The section on critical analysis is worth looking over just to see how very different various interpretations of the piece have really been. Now that we have social media sites like Twitter and Facebook (or blog sites like WordPress), it’s difficult not to read the painting as satire. It could easily be the image of an endlessly chirping machine cranking out wave after wave of babbling, chirpy noise. I suppose that’s a cynical reading, but it’s easy enough to make the way those birds look, their tongues hanging out like they’re being choked.
Then again, the whole setup could be a musical instrument. Maybe you’re supposed to turn the handle in your head and imagine what the mechanical birds would look like as they moved up and down on the wire, singing who knows what kind of song.
According to Wikipedia, at least a couple of composers have written music inspired by the painting:
The son of a musicologist, Klee himself drew parallels between sound and art, and Twittering Machine has been influential on several composers. It inspired the 1951 orchestral work Die Zwitschermaschine by Giselher Klebe, and one of the pieces in David Diamond‘s “The World of Paul Klee”, which debuted in 1958, as well as one of the seven in Gunther Schuller‘s “Seven Studies on Themes of Paul Klee”, composed the following year.
And as it turns out a rendition of David Diamond’s “The World of Paul Klee” is available on Youtube. Enjoy:
A playlist of songs and artists enjoyed throughout the day. Six videos, approximately 58 minutes:
- Todd Terje, “Inspector Norse” from It’s the Arps EP on OLSEN
- Bill Callahan, “The Sing” from Dream River on DRAG CITY
- Somei Satoh, “Mandara” from Mandara Trilogy on NEW ALBION
- Dennis Johnson, “November (excerpt)” from November on IRRITABLE HEDGEHOG
- Pelt, “Wings of Dirty” from Effigy on MIE
- Carol of Harvest, “Try a Little Bit” from Carol of Harvest on PROG TEMPLE (forthcoming)
Below are two links to the WZBC Archives where you can listen to my December 22nd radio show, broadcast on WZBC 90.3 FM in Boston. Those links will remain active until the 5th of January 2014, at which point the show will disappear and be replaced by a new one.
This week’s show introduces another trio of new releases; one each from Touch, PAN, and 23Five. Both the Rashad Becker and G*Park records turned up in the Wire’s 2013 year-end list, so here’s a good chance to check those out. The Becker is very good, but I’m particularly fond of G*Park’s Sub, and I love the 23Five label, which is worth looking into if you don’t already know about it. I don’t think they’ve released a single bad record in the 17 years they’ve been running.
The rest of the show was dedicated to a fairly random selection of favorite tracks, from Coil, Nurse with Wound, Organum, Jim O’Rourke and others. It’s always a lot of fun to play “Rock’n Roll Station” on the air, and with the foggy weather in Boston that night, it seemed like the perfect opening. This particular version was pulled from Nurse with Wound’s Second Pirate Session, but Jac Berrocal is responsible for the original. You can listen to the original right here:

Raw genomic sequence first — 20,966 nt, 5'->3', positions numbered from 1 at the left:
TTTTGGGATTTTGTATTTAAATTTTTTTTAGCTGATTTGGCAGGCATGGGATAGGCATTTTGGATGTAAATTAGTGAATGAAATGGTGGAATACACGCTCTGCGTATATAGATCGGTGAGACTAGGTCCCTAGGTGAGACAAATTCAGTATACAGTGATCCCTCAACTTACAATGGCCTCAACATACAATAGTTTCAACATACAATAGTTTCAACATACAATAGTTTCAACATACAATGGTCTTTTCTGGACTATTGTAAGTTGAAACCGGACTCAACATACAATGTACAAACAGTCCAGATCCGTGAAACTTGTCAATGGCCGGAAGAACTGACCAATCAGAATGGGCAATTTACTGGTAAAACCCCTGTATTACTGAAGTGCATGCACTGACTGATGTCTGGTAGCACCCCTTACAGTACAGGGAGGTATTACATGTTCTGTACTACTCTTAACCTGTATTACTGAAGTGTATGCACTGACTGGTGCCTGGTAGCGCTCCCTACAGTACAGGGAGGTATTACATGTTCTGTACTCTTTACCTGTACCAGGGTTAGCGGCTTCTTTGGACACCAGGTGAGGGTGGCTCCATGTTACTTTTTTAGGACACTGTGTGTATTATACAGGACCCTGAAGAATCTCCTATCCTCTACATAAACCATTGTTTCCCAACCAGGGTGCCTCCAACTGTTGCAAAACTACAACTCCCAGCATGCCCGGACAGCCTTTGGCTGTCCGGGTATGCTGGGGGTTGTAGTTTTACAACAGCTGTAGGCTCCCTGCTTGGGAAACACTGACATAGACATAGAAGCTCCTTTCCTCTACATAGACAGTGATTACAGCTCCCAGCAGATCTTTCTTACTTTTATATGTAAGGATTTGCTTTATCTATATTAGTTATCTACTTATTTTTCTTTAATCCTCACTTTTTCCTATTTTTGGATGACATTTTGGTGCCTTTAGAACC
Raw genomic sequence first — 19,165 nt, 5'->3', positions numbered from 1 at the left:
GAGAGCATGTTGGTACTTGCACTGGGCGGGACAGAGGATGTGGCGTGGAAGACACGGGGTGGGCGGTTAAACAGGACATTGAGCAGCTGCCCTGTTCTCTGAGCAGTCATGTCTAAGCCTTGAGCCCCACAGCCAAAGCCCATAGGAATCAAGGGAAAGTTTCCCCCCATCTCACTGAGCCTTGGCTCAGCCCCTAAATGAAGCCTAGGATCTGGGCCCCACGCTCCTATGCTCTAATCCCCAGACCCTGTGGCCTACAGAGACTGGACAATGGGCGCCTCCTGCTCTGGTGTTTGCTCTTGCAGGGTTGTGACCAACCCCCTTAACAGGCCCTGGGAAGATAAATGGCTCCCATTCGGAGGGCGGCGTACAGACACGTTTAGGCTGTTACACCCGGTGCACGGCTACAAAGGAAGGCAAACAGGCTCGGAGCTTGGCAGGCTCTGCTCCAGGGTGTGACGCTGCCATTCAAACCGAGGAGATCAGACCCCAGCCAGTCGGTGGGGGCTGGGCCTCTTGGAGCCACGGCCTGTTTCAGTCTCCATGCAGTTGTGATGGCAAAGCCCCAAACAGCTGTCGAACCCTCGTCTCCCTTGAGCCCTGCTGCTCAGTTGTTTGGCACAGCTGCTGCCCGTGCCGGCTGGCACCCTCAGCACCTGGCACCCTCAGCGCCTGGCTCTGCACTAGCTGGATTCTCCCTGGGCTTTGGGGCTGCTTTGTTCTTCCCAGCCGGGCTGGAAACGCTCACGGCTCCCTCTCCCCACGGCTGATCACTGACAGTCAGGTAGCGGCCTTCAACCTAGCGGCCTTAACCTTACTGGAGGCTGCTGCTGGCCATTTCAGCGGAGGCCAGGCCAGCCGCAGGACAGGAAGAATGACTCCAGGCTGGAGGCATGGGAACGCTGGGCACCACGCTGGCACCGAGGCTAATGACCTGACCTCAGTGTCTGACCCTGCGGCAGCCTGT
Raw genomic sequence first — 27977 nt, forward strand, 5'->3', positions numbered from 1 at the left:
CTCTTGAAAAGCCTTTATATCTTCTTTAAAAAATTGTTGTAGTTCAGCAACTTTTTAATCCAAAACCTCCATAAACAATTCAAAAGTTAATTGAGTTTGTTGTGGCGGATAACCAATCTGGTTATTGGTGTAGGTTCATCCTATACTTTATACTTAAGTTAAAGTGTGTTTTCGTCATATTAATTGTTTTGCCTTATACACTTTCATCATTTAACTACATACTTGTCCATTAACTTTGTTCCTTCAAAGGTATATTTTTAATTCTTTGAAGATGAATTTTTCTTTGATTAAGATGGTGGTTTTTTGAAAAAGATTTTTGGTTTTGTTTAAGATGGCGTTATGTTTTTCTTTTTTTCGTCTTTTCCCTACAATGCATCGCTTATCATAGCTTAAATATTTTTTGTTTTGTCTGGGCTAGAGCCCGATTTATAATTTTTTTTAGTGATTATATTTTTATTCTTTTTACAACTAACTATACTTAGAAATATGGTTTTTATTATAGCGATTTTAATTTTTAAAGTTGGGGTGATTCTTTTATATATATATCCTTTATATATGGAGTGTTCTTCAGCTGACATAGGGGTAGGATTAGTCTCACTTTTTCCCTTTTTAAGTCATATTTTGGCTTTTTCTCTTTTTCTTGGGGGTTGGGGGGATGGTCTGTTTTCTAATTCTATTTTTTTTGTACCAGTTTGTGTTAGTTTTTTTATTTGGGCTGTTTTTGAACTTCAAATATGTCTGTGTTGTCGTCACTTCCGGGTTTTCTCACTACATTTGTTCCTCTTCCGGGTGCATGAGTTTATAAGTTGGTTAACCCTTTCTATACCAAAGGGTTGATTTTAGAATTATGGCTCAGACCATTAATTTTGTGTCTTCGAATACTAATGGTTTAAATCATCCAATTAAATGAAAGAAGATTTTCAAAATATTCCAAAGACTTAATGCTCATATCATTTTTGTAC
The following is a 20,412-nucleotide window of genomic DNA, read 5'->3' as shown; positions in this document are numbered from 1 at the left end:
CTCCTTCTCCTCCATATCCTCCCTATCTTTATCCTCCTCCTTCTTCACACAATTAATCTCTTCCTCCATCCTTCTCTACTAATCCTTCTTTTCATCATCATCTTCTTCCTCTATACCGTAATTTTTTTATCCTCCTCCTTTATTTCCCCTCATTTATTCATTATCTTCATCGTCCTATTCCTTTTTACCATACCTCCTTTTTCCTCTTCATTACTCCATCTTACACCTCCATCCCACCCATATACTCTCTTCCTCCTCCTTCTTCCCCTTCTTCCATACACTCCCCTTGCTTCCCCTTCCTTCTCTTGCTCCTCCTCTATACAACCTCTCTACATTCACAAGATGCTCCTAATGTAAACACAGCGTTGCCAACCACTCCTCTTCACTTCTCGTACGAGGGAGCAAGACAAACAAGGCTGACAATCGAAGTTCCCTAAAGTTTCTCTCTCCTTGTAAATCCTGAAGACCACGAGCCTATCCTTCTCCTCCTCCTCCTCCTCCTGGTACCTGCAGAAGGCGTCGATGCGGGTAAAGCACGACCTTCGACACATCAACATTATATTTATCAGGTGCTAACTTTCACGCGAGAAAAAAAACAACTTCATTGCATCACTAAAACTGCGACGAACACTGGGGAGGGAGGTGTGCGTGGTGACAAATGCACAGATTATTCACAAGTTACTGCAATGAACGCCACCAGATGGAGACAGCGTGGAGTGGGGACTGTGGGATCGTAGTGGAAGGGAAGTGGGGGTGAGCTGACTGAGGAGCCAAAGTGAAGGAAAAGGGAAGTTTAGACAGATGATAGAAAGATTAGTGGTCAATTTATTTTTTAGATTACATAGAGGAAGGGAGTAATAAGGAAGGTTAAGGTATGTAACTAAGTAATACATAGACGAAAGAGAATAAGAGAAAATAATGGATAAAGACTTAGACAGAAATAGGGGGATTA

Also on the show is an amazing recording from Brion Gysin, which I was completely unaware of until I stumbled across it in the ZBC library. That one came from an Alga Marghen release titled The Pool K III. A quick Google search turns up very little info about its origins, and the liner notes provided similarly slim information about the where’s and the when’s: “Sounds from a swimming-pool and compositions by Brion Gysin with unidentified musicians. Recorded by Brion Gysin in the late 1950s or early 1960s.” According to Discogs, the CD came with a full-color, double-sided insert, but I couldn’t find it in the studio or on the shelves. Lost to the ravages of time and numerous college DJs I suppose. I’d like to think William S. Burroughs is in there somewhere, but I have absolutely zero proof of that.
More info would be much appreciated. Please leave a comment if you know anything.
Any other questions, comments, or requests, please send me an email or just drop a message into the comments section below.
Thanks for listening.
- Nurse With Wound, “Rock’n Roll Station” from Second Pirate Session (1998) on UNITED DAIRIES
- Coil, “Remotely” from How to Destroy Angels (Remixes and Re-Recordings) (1992) on THRESHOLD HOUSE
- Mika Vainio/Joachim Nordwall, “Alloy Ceremony” from Monstrance (2013) on TOUCH
- Rashad Becker, “Themes I” from Traditional Music of Notional Species, Vol. I (2013) on PAN
- G*Park “Wasp” from Sub (2013) on 23FIVE
- Brion Gysin, “C” from The Pool K III (1998) on ALGA MARGHEN
- Organum. “Vacant Lights Pt. 1” from Vacant Lights/Rara Avis (1988) on DIE STADT
- Julianna Barwick & Ikue Mori, “Dream Sequence” from FRKWYS, Vol. 6 (2011) on RVNG INTL.
- Jim O’Rourke, “And I’m Singing” from I’m Happy, and I’m Singing, and a 1, 2, 3, 4 (2001) on EDITIONS MEGO
- Horatiu Radulescu “Clepsydra” from Clepsydra/Astray (1992) on EDITION RZ
Below are two links to the WZBC Archives where you can listen to my December 8th radio show, broadcast on WZBC 90.3 FM in Boston. Those links will remain active until December 22nd, at which point the show will disappear and be replaced by a new one.